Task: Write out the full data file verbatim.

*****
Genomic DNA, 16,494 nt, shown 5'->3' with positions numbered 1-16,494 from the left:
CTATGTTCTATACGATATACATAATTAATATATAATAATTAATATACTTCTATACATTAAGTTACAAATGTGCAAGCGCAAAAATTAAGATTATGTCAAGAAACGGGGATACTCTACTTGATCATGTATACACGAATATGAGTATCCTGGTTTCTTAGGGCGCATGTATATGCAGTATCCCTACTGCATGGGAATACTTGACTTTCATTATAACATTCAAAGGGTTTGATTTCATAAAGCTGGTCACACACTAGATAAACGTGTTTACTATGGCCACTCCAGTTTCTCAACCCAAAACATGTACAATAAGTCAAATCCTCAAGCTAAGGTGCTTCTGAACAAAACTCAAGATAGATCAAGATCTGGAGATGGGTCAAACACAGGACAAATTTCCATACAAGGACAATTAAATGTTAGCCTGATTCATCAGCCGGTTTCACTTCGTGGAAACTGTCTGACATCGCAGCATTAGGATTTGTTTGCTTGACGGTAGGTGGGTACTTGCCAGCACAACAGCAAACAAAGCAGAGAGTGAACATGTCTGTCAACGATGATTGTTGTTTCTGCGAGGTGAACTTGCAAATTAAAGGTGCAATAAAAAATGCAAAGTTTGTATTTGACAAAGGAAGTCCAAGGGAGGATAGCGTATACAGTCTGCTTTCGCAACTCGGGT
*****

Genomic DNA, 16,494 nt, shown 5'->3' with positions numbered 1-16,494 from the left:
CTATGTTCTATACGATATACATAATTAATATATAATAATTAATATACTTCTATACATTAAGTTACAAATGTGCAAGCGCAAAAATTAAGATTATGTCAAGAAACGGGGATACTCTACTTGATCATGTATACACGAATATGAGTATCCTGGTTTCTTAGGGCGCATGTATATGCAGTATCCCTACTGCATGGGAATACTTGACTTTCATTATAACATTCAAAGGGTTTGATTTCATAAAGCTGGTCACACACTAGATAAACGTGTTTACTATGGCCACTCCAGTTTCTCAACCCAAAACATGTACAATAAGTCAAATCCTCAAGCTAAGGTGCTTCTGAACAAAACTCAAGATAGATCAAGATCTGGAGATGGGTCAAACACAGGACAAATTTCCATACAAGGACAATTAAATGTTAGCCTGATTCATCAGCCGGTTTCACTTCGTGGAAACTGTCTGACATCGCAGCATTAGGATTTGTTTGCTTGACGGTAGGTGGGTACTTGCCAGCACAACAGCAAACAAAGCAGAGAGTGAACATGTCTGTCAACGATGATTGTTGTTTCTGCGAGGTGAACTTGCAAATTAAAGGTGCAATAAAAAATGCAAAGTTTGTATTTGACAAAGGAAGTCCAAGGGAGGATAGCGTATACAGTCTGCTTTCGCAACTCGGGT